2. Of course, the choice of 1998 as the benchmark year is somewhat arbitrary. It seems however a good compromise choice between the more aggressive tack of trying to make up for the extensive unanticipated disinflation that occurred in the half decade prior to 1998 and the strategy of ignoring past deflation altogether and using 2003 as the base year. Return to text

3. Some differences between inflation targeting and price-level targeting are interesting but they need not detain us here. See Cecchetti and Kim (2003) for a comparison. In my view, most contemporary inflation-targeting regimes actually practice a combination of inflation targeting and price-level targeting (or price-path targeting), in that overshoots or undershoots of inflation are usually partly, but not entirely, subsequently reversed. Return to text

4. Wolman (1998) provides an earlier analysis with a similar conclusion. Return to text

5. There does not appear to be any provision in the Bank of Japan Law that addresses whether the Bank can or cannot have negative net worth, or what would happen if it were to report negative net worth. Return to text

6. An alternative approach would be for the MOF to offer the fixed-floating swap to the BOJ only for its holdings of government bonds above some specified level. An advantage of this approach is that it would provide more current income to meet BOJ expenditure needs. Return to text

7. However, these losses would be offset to some degree if nominal GDP were to grow with inflation, raising tax revenues. As an historical note, the U.S. Treasury initiated a bond conversion program at the time of the Treasury-Federal Reserve Accord in 1951, which allowed some private holders of long-term bonds as well as the Federal Reserve to avoid capital losses implied by the un-pegging of long-term nominal rates at that time. Because some private bondholders were assisted as well as the central bank, the budgetary cost to the government was not zero; most of the costs of protecting private long-term bondholders were absorbed by the Treasury. See, for example, Eichengreen and Garber (1991) for a discussion. Return to text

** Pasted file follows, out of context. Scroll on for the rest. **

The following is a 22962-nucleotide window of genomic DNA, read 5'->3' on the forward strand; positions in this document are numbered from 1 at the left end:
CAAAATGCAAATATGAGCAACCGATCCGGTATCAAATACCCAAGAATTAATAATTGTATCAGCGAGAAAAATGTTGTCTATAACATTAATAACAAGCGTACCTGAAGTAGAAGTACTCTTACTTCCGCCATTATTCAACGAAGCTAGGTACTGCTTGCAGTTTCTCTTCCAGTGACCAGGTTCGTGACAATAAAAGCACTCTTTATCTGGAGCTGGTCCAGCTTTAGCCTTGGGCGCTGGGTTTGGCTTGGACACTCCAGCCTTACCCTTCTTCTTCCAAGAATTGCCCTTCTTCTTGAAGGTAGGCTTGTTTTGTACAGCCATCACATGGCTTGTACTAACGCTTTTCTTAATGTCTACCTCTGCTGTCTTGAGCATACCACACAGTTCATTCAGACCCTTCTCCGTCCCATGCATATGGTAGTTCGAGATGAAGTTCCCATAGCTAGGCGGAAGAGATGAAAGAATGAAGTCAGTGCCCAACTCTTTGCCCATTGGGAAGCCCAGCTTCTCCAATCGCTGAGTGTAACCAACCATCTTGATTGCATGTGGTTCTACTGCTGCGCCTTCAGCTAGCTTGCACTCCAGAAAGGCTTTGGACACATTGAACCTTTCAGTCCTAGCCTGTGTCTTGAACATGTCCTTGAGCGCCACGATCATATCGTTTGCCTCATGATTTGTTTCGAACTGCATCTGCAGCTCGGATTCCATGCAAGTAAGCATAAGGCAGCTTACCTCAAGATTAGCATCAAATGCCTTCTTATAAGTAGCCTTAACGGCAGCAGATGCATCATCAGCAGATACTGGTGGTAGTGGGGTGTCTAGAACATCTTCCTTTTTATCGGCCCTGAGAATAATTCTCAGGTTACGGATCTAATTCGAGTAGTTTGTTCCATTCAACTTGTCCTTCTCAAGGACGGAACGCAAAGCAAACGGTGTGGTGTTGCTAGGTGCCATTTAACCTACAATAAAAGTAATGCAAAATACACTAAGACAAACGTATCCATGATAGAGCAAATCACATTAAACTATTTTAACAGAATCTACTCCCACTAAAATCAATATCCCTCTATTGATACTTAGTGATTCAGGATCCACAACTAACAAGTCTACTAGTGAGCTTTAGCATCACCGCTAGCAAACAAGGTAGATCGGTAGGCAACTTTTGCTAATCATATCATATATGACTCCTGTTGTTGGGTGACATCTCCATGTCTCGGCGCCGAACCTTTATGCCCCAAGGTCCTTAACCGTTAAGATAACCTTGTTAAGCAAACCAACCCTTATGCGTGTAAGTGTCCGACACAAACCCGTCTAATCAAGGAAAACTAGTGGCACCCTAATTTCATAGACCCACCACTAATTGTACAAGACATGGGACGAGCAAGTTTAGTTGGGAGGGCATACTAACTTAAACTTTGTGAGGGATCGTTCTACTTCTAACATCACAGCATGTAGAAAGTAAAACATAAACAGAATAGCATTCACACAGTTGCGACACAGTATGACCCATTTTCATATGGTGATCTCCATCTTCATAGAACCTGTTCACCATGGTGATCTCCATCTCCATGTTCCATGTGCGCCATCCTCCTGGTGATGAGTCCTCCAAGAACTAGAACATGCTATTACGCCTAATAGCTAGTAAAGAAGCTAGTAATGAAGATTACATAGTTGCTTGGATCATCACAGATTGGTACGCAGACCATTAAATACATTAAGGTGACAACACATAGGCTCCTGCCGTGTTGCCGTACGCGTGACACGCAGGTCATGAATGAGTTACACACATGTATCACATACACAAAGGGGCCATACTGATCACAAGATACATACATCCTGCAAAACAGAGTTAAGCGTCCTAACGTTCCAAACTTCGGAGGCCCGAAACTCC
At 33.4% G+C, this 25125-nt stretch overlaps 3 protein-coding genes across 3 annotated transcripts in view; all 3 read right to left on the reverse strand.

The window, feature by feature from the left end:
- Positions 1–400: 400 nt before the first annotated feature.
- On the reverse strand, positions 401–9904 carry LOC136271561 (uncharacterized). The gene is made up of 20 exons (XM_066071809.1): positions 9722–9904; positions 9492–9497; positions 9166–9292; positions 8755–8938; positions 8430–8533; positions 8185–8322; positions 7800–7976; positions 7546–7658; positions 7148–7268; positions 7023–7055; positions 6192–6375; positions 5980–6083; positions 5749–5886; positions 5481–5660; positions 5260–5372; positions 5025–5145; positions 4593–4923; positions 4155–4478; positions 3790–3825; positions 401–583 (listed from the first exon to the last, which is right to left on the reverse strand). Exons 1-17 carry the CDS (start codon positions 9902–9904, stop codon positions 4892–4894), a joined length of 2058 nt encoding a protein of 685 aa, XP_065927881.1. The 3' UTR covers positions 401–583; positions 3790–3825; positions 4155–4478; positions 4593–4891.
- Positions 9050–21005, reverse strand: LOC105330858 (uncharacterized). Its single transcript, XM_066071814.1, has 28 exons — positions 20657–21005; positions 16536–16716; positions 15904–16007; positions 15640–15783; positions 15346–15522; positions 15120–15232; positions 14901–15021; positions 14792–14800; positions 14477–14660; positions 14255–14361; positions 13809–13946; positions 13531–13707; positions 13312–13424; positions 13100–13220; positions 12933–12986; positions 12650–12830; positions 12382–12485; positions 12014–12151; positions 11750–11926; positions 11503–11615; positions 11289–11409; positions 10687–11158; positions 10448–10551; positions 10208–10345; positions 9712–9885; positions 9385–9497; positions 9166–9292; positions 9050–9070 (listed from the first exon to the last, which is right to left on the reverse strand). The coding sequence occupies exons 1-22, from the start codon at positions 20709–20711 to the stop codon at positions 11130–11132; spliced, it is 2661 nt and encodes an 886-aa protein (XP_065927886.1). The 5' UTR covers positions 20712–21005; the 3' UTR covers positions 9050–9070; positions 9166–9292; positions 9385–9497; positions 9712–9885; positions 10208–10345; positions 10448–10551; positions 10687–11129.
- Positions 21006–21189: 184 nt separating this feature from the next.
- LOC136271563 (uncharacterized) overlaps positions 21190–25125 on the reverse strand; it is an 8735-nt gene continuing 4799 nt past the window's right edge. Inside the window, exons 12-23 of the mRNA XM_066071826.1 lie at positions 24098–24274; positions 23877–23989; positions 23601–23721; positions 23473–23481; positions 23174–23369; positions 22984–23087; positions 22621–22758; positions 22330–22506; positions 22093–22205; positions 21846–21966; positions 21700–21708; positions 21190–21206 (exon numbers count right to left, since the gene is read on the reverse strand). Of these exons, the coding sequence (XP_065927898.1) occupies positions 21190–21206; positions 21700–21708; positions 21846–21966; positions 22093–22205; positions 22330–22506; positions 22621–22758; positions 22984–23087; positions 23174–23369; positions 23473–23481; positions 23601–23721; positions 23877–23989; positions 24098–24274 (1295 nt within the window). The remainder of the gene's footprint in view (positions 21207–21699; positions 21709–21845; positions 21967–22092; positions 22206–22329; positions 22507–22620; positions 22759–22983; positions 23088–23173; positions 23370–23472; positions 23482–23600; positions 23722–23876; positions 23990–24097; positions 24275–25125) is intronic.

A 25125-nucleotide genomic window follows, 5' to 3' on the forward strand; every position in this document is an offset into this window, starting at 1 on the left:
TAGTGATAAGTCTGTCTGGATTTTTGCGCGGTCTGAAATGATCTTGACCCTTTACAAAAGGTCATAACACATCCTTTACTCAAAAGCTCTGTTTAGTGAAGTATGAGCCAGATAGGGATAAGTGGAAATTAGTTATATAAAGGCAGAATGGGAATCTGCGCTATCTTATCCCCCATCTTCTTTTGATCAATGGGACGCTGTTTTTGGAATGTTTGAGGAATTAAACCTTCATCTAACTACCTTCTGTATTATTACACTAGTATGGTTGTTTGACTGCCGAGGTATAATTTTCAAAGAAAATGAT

8. I assume here that the BOJ does not sterilize the effects of its purchases of bonds, that is, it allows current account balances to rise by the amount of its purchases. Return to text

9. The BOJ's announcement of a price-level target should be credible: It is feasible, and it is in the interest of the BOJ, the government, and the public. Return to text


Bernanke, Ben (2000). "Japanese Monetary Policy: A Case of Self-Induced Paralysis?" in R. Mikitani and A. S. Posen, eds., Japan's Financial Crisis and Its Parallels to U.S. Experience, Washington: Institute for International Economics..

Cecchetti, Stephen, and Junhan Kim (2003). "Inflation Targeting, Price-Path Targeting, and Output Variability," National Bureau of Economic Research working paper no. 9672, May.

Eggertsson, Gauti, and Michael Woodford (2003). "The Zero Bound on Interest Rates and Optimal Monetary Policy," working paper, International Monetary Fund and Princeton University, May.

Eichengreen, Barry, and Peter Garber (1991). "Before the Accord: U.S. Monetary-Financial Policy, 1945-51," in R. Glenn Hubbard, ed., Financial Markets and Financial Crises, Chicago: University of Chicago Press for NBER.

McCallum, Bennett (2000). "Theoretical Analysis Regarding a Zero Lower Bound on Nominal Interest Rates," Journal of Money, Credit, and Banking, November, vol. 32, pp. 870-904.

Posen, Adam S. (1998). Restoring Japan's Economic Growth, Washington: Institute for International Economics.

Svensson, Lars (2001). "The Zero Bound in an Open Economy: A Foolproof Way of Escaping from a Liquidity Trap," in Institute for Monetary and Economic Studies, Bank of Japan, Monetary and Economic Studies, Special Edition, February, vol. 19, pp. 277-312.

Wolman, Alexander (1998). "Staggered Price Setting and the Zero Bound on Nominal Interest Rates," Federal Reserve Bank of Richmond, Economic Quarterly, Fall, vol. 84, pp. 1-24.

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2003 Speeches